Crochet Lesson: Crocheting in the Round - CraftStylish

Crochet Lesson: Crocheting in the Round

comments (1) April 3rd, 2008     

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LindaPermann Linda Permann, contributor
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These simple, flower-shaped coasters are a great project for learning to crochet in the round.
Step One: Make a magic ring
Step Two: Grab the tail end and the ball end of the yarn, and the hook (with yarn loop still on it).
These simple, flower-shaped coasters are a great project for learning to crochet in the round.

These simple, flower-shaped coasters are a great project for learning to crochet in the round.

Photo: Linda Permann

One of the things I love most about crocheting is the art of crocheting in the round. There’s no long, pesky foundation chain to poke your hook through, just a magic ring (or a few chain stitches joined to form a ring) and then you’re off.

I made up some simple coasters for spring to introduce you to making a magic ring and crocheting in the round. Working in rounds opens up a whole new world of possibility—hats, amugurimi, seamless wristwarmers, you name it! Check out the step-by-step photos to get started, or zoom straight to the pattern if you already know this stuff.

Simple Coasters Pattern

What you’ll need:
Size I (5.5 mm) crochet hook & a small amount of yarn suitable for hook (I used Lana Grossa “Bingo” and some spare bulky wool.)
Yarn needle

Step 1:
Make a magic ring. This is, for all intents and purposes, the same thing as the slipknot you would make at the beginning of any foundation chain. Starting with an 8-inch tail, wrap the yarn around your fingers twice, then use your hook (or other hand) to pull up the yarn tail end slightly. Do NOT pull the tail end all the way through.

Step One: The magic ring starts just like a foundation chain: with a simple slipknot.

Step 2:
Grab the tail end and the ball end of the yarn, and the hook (with yarn loop still on it). Tug the tail end of the yarn to tighten the loop on your hook. You can leave the loop slightly larger than normal–I like to tug it taut after working my first round so the circle closes.

Step Two: Pull on the tail end of yarnthis will tighten the loop on your hook.

Step 3:
Begin working round 1. For the coasters, this means chaining 3 to account for the height of the double crochet stitch.

Step Three: Note that my “magic ring” is slightly larger than the chains in this photo.

Step 4:
Continue working into the ring (9 more dc). When you’ve made your first round of stitches, insert your hook in the 3rd chain of the round (this counts as the top of the first stitch) under the “V” shape. Yarn over and pull the loop through all of the loops on your hook to join the round.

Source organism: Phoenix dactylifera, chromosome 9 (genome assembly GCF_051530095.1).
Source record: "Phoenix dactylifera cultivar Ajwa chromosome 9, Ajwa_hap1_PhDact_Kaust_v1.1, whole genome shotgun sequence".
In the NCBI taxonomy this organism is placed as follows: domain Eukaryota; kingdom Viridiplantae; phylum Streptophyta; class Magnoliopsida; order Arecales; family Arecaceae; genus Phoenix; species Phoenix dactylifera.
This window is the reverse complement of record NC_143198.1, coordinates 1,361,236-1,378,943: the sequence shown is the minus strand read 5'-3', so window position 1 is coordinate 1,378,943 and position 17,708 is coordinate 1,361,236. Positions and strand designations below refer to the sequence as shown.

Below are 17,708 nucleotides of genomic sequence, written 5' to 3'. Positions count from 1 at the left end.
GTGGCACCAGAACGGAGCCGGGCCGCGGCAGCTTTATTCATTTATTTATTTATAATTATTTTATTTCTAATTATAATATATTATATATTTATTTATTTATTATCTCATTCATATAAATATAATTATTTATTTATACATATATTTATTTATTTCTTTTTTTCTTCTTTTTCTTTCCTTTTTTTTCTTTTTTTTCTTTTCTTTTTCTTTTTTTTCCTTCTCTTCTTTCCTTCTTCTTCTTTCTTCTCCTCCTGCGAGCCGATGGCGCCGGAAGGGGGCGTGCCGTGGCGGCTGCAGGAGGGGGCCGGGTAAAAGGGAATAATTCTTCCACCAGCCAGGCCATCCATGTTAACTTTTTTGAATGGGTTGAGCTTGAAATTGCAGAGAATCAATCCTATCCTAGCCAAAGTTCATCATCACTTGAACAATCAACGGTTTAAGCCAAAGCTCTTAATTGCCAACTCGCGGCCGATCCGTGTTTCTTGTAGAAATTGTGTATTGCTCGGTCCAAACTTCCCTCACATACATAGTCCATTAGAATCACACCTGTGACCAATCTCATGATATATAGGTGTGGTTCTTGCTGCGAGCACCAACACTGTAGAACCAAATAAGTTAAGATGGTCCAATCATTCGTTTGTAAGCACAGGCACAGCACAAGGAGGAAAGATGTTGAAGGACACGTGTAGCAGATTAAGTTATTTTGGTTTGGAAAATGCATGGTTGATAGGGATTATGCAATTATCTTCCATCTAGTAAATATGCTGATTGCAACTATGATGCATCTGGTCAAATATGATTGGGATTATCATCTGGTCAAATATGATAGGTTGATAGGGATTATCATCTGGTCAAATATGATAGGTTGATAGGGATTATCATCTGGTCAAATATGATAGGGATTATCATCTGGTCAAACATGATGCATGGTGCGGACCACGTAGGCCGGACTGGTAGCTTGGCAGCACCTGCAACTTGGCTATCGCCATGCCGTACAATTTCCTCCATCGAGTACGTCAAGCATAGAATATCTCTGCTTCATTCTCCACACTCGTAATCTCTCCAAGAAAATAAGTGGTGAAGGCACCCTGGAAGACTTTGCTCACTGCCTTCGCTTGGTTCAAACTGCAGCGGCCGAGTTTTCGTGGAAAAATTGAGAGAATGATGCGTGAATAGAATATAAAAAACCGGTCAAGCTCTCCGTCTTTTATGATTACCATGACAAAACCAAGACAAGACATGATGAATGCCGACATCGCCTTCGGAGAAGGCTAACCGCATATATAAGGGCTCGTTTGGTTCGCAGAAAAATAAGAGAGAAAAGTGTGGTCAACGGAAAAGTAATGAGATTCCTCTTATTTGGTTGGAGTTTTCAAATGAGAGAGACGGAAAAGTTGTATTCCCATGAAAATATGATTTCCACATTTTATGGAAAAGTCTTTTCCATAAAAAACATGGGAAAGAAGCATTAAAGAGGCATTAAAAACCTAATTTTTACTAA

Step Four: Keep working into the magic ring.

Step 5:
Pull the yarn tail end to tighten the center, and continue with subsequent rounds of work. In general, you’ll be increasing (adding more stitches) to each round in order to get a flat circle.

Step Five: If you notice your circle curling up, you can go ahead and add a few more stitches. If it’s ruffling, subtract a few.

Spring Coaster pattern
Make a magic ring.
Round 1: Ch 3 (counts as first dc), 10 sc into ring. Join. –10 sc.
Round 2: Ch 3 (counts as first dc), dc in first st. 2 dc in each stitch of round. Join. –20 dc.
Round 3: Ch 3 (counts as first dc). * 2dc into next st., dc in following st. Repeat from * around. Join.—30 dc.
Round 4 (for flowery edging): *Ch 1, skip 1 st, 5 dc into next st. Ch 1, sk. 1 st, sc. Repeat from * around, seven times. Join. Weave in ends, block if desired. Now you have some super quick and easy coasters for spring. They make a perfect hostess gift, and you can dive into your stash for materials, so they’re practically free! You can also try this pattern with different weights of yarn to make different sized flowers. Stack and sew them together for a quick blooming brooch.

See more of my projects on my personal blog, and look for my new book, Crochet Adorned, in stores August 11, 2009.

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posted in: flower, coasters, magic ring

Comments (1)

gypcie65 writes: I have been making an afghan for all my graqndchildren; I decided to make a ROUND one for my8yr.old granddaughter.
WELL, I guess you know unless you really know what you're doing it can be a big puzzle. It is coming along K but a tiny bit ruffly. Since I have started this project I have come across different patterns. I lve the flowers, they are cute and even I can do them.LOL I am amazed at the different ones I have found on your site. KEEP UP THE GOOD WORK!!!!!
Posted: 8:34 pm on May 16th
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